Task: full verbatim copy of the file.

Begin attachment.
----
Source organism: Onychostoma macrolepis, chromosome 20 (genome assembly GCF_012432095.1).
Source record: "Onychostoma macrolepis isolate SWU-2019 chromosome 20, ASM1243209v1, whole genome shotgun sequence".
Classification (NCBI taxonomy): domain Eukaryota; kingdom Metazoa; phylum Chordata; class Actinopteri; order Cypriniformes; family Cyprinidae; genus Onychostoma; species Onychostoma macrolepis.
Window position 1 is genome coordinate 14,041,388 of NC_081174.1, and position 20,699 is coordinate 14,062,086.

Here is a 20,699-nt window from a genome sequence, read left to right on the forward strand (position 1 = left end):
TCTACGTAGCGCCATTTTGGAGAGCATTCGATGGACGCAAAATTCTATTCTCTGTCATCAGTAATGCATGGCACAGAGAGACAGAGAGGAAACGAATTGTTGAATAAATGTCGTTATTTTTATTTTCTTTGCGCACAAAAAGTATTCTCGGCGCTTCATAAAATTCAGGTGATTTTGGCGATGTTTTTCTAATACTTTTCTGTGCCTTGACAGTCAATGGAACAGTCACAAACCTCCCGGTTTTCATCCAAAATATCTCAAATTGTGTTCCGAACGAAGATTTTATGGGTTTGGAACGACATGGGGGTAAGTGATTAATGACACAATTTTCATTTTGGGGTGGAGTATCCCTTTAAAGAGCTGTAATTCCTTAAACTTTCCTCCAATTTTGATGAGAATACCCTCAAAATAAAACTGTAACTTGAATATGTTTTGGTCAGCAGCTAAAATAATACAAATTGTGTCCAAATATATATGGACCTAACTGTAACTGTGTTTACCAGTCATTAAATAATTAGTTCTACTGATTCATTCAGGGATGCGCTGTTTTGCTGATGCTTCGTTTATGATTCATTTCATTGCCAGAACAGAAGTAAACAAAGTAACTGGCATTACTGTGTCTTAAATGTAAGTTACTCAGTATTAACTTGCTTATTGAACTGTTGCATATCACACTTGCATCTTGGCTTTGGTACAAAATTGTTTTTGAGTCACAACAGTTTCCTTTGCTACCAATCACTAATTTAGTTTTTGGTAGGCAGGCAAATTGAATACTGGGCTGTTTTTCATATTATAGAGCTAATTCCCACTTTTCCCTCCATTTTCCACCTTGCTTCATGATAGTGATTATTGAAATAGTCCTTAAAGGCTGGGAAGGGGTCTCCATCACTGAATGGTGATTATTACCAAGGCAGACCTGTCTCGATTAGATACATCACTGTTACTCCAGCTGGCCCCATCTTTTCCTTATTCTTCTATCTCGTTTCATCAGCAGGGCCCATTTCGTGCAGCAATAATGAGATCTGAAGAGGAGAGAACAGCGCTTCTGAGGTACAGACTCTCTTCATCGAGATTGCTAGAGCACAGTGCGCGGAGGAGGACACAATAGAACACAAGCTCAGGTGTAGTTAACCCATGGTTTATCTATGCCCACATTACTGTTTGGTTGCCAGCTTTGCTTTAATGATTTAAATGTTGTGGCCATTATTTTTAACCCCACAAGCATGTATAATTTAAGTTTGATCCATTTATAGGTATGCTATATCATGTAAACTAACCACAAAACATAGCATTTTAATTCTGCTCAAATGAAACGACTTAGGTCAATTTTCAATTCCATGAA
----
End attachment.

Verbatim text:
Source organism: Onychostoma macrolepis, chromosome 20 (genome assembly GCF_012432095.1).
Source record: "Onychostoma macrolepis isolate SWU-2019 chromosome 20, ASM1243209v1, whole genome shotgun sequence".
Classification (NCBI taxonomy): domain Eukaryota; kingdom Metazoa; phylum Chordata; class Actinopteri; order Cypriniformes; family Cyprinidae; genus Onychostoma; species Onychostoma macrolepis.
Window position 1 is genome coordinate 14,041,388 of NC_081174.1, and position 20,699 is coordinate 14,062,086.

Here is a 20,699-nt window from a genome sequence, read left to right on the forward strand (position 1 = left end):
TCTACGTAGCGCCATTTTGGAGAGCATTCGATGGACGCAAAATTCTATTCTCTGTCATCAGTAATGCATGGCACAGAGAGACAGAGAGGAAACGAATTGTTGAATAAATGTCGTTATTTTTATTTTCTTTGCGCACAAAAAGTATTCTCGGCGCTTCATAAAATTCAGGTGATTTTGGCGATGTTTTTCTAATACTTTTCTGTGCCTTGACAGTCAATGGAACAGTCACAAACCTCCCGGTTTTCATCCAAAATATCTCAAATTGTGTTCCGAACGAAGATTTTATGGGTTTGGAACGACATGGGGGTAAGTGATTAATGACACAATTTTCATTTTGGGGTGGAGTATCCCTTTAAAGAGCTGTAATTCCTTAAACTTTCCTCCAATTTTGATGAGAATACCCTCAAAATAAAACTGTAACTTGAATATGTTTTGGTCAGCAGCTAAAATAATACAAATTGTGTCCAAATATATATGGACCTAACTGTAACTGTGTTTACCAGTCATTAAATAATTAGTTCTACTGATTCATTCAGGGATGCGCTGTTTTGCTGATGCTTCGTTTATGATTCATTTCATTGCCAGAACAGAAGTAAACAAAGTAACTGGCATTACTGTGTCTTAAATGTAAGTTACTCAGTATTAACTTGCTTATTGAACTGTTGCATATCACACTTGCATCTTGGCTTTGGTACAAAATTGTTTTTGAGTCACAACAGTTTCCTTTGCTACCAATCACTAATTTAGTTTTTGGTAGGCAGGCAAATTGAATACTGGGCTGTTTTTCATATTATAGAGCTAATTCCCACTTTTCCCTCCATTTTCCACCTTGCTTCATGATAGTGATTATTGAAATAGTCCTTAAAGGCTGGGAAGGGGTCTCCATCACTGAATGGTGATTATTACCAAGGCAGACCTGTCTCGATTAGATACATCACTGTTACTCCAGCTGGCCCCATCTTTTCCTTATTCTTCTATCTCGTTTCATCAGCAGGGCCCATTTCGTGCAGCAATAATGAGATCTGAAGAGGAGAGAACAGCGCTTCTGAGGTACAGACTCTCTTCATCGAGATTGCTAGAGCACAGTGCGCGGAGGAGGACACAATAGAACACAAGCTCAGGTGTAGTTAACCCATGGTTTATCTATGCCCACATTACTGTTTGGTTGCCAGCTTTGCTTTAATGATTTAAATGTTGTGGCCATTATTTTTAACCCCACAAGCATGTATAATTTAAGTTTGATCCATTTATAGGTATGCTATATCATGTAAACTAACCACAAAACATAGCATTTTAATTCTGCTCAAATGAAACGACTTAGGTCAATTTTCAATTCCATGAA